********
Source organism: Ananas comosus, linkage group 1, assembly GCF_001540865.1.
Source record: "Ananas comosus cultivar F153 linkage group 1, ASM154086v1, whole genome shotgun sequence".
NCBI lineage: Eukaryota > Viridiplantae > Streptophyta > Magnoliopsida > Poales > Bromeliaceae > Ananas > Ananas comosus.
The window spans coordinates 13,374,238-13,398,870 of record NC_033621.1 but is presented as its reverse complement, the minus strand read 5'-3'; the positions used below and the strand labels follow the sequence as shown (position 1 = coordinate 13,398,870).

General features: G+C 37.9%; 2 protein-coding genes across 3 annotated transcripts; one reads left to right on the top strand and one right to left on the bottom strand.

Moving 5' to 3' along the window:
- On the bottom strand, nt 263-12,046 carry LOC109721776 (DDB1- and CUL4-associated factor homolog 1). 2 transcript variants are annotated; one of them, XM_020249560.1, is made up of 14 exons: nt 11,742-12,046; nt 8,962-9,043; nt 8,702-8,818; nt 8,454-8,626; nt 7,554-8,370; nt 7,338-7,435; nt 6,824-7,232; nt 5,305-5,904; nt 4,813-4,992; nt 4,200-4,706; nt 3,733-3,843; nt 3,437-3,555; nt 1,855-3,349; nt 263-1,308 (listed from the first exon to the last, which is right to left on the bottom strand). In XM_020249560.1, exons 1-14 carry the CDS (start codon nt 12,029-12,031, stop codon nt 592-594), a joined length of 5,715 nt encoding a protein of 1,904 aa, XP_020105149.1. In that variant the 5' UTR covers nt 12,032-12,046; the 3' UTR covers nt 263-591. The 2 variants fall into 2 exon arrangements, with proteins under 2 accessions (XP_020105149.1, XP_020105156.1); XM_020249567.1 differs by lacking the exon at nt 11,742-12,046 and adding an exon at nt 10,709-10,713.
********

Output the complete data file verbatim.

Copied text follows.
Source organism: Ananas comosus, linkage group 1, assembly GCF_001540865.1.
Source record: "Ananas comosus cultivar F153 linkage group 1, ASM154086v1, whole genome shotgun sequence".
NCBI lineage: Eukaryota > Viridiplantae > Streptophyta > Magnoliopsida > Poales > Bromeliaceae > Ananas > Ananas comosus.
The window spans coordinates 13,374,238-13,398,870 of record NC_033621.1 but is presented as its reverse complement, the minus strand read 5'-3'; the positions used below and the strand labels follow the sequence as shown (position 1 = coordinate 13,398,870).

General features: G+C 37.9%; 2 protein-coding genes across 3 annotated transcripts; one reads left to right on the top strand and one right to left on the bottom strand.

Moving 5' to 3' along the window:
- On the bottom strand, nt 263-12,046 carry LOC109721776 (DDB1- and CUL4-associated factor homolog 1). 2 transcript variants are annotated; one of them, XM_020249560.1, is made up of 14 exons: nt 11,742-12,046; nt 8,962-9,043; nt 8,702-8,818; nt 8,454-8,626; nt 7,554-8,370; nt 7,338-7,435; nt 6,824-7,232; nt 5,305-5,904; nt 4,813-4,992; nt 4,200-4,706; nt 3,733-3,843; nt 3,437-3,555; nt 1,855-3,349; nt 263-1,308 (listed from the first exon to the last, which is right to left on the bottom strand). In XM_020249560.1, exons 1-14 carry the CDS (start codon nt 12,029-12,031, stop codon nt 592-594), a joined length of 5,715 nt encoding a protein of 1,904 aa, XP_020105149.1. In that variant the 5' UTR covers nt 12,032-12,046; the 3' UTR covers nt 263-591. The 2 variants fall into 2 exon arrangements, with proteins under 2 accessions (XP_020105149.1, XP_020105156.1); XM_020249567.1 differs by lacking the exon at nt 11,742-12,046 and adding an exon at nt 10,709-10,713.